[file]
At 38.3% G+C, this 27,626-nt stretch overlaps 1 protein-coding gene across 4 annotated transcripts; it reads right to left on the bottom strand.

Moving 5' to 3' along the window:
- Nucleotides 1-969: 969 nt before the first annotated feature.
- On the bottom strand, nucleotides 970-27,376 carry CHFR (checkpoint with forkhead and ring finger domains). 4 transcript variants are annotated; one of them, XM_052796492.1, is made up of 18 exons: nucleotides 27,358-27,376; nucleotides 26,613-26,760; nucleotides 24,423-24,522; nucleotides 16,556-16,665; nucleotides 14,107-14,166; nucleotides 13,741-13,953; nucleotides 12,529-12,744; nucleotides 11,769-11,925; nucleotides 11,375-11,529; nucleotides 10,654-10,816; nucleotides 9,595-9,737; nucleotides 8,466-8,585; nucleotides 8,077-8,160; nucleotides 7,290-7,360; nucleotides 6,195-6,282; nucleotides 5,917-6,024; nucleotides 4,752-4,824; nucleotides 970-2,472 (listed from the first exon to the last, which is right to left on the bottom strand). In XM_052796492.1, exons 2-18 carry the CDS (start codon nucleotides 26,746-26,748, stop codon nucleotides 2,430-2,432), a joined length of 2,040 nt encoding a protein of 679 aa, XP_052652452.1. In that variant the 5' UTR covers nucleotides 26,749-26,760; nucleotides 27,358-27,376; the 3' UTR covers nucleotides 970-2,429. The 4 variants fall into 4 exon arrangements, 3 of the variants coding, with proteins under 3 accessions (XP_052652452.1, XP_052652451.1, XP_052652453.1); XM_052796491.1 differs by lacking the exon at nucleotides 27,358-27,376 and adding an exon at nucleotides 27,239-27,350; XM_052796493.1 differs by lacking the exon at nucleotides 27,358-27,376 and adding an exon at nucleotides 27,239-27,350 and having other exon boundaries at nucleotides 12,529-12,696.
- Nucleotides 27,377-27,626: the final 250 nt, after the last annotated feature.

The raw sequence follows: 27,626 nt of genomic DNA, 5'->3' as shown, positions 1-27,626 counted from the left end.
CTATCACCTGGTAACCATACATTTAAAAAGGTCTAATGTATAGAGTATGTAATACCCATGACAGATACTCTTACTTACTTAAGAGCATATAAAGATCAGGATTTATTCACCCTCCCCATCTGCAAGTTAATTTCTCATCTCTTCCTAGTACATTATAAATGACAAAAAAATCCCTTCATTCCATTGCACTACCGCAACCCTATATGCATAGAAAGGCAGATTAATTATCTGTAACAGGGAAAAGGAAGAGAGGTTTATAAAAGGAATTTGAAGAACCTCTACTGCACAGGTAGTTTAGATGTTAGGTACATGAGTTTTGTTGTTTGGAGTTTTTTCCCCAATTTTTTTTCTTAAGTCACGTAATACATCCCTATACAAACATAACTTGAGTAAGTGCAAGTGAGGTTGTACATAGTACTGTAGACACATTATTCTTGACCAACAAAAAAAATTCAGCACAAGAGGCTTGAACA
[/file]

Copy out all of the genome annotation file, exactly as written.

At 38.3% G+C, this 27,626-nt stretch overlaps 1 protein-coding gene across 4 annotated transcripts; it reads right to left on the bottom strand.

Moving 5' to 3' along the window:
- Nucleotides 1-969: 969 nt before the first annotated feature.
- On the bottom strand, nucleotides 970-27,376 carry CHFR (checkpoint with forkhead and ring finger domains). 4 transcript variants are annotated; one of them, XM_052796492.1, is made up of 18 exons: nucleotides 27,358-27,376; nucleotides 26,613-26,760; nucleotides 24,423-24,522; nucleotides 16,556-16,665; nucleotides 14,107-14,166; nucleotides 13,741-13,953; nucleotides 12,529-12,744; nucleotides 11,769-11,925; nucleotides 11,375-11,529; nucleotides 10,654-10,816; nucleotides 9,595-9,737; nucleotides 8,466-8,585; nucleotides 8,077-8,160; nucleotides 7,290-7,360; nucleotides 6,195-6,282; nucleotides 5,917-6,024; nucleotides 4,752-4,824; nucleotides 970-2,472 (listed from the first exon to the last, which is right to left on the bottom strand). In XM_052796492.1, exons 2-18 carry the CDS (start codon nucleotides 26,746-26,748, stop codon nucleotides 2,430-2,432), a joined length of 2,040 nt encoding a protein of 679 aa, XP_052652452.1. In that variant the 5' UTR covers nucleotides 26,749-26,760; nucleotides 27,358-27,376; the 3' UTR covers nucleotides 970-2,429. The 4 variants fall into 4 exon arrangements, 3 of the variants coding, with proteins under 3 accessions (XP_052652452.1, XP_052652451.1, XP_052652453.1); XM_052796491.1 differs by lacking the exon at nucleotides 27,358-27,376 and adding an exon at nucleotides 27,239-27,350; XM_052796493.1 differs by lacking the exon at nucleotides 27,358-27,376 and adding an exon at nucleotides 27,239-27,350 and having other exon boundaries at nucleotides 12,529-12,696.
- Nucleotides 27,377-27,626: the final 250 nt, after the last annotated feature.

The raw sequence follows: 27,626 nt of genomic DNA, 5'->3' as shown, positions 1-27,626 counted from the left end.
CTATCACCTGGTAACCATACATTTAAAAAGGTCTAATGTATAGAGTATGTAATACCCATGACAGATACTCTTACTTACTTAAGAGCATATAAAGATCAGGATTTATTCACCCTCCCCATCTGCAAGTTAATTTCTCATCTCTTCCTAGTACATTATAAATGACAAAAAAATCCCTTCATTCCATTGCACTACCGCAACCCTATATGCATAGAAAGGCAGATTAATTATCTGTAACAGGGAAAAGGAAGAGAGGTTTATAAAAGGAATTTGAAGAACCTCTACTGCACAGGTAGTTTAGATGTTAGGTACATGAGTTTTGTTGTTTGGAGTTTTTTCCCCAATTTTTTTTCTTAAGTCACGTAATACATCCCTATACAAACATAACTTGAGTAAGTGCAAGTGAGGTTGTACATAGTACTGTAGACACATTATTCTTGACCAACAAAAAAAATTCAGCACAAGAGGCTTGAACA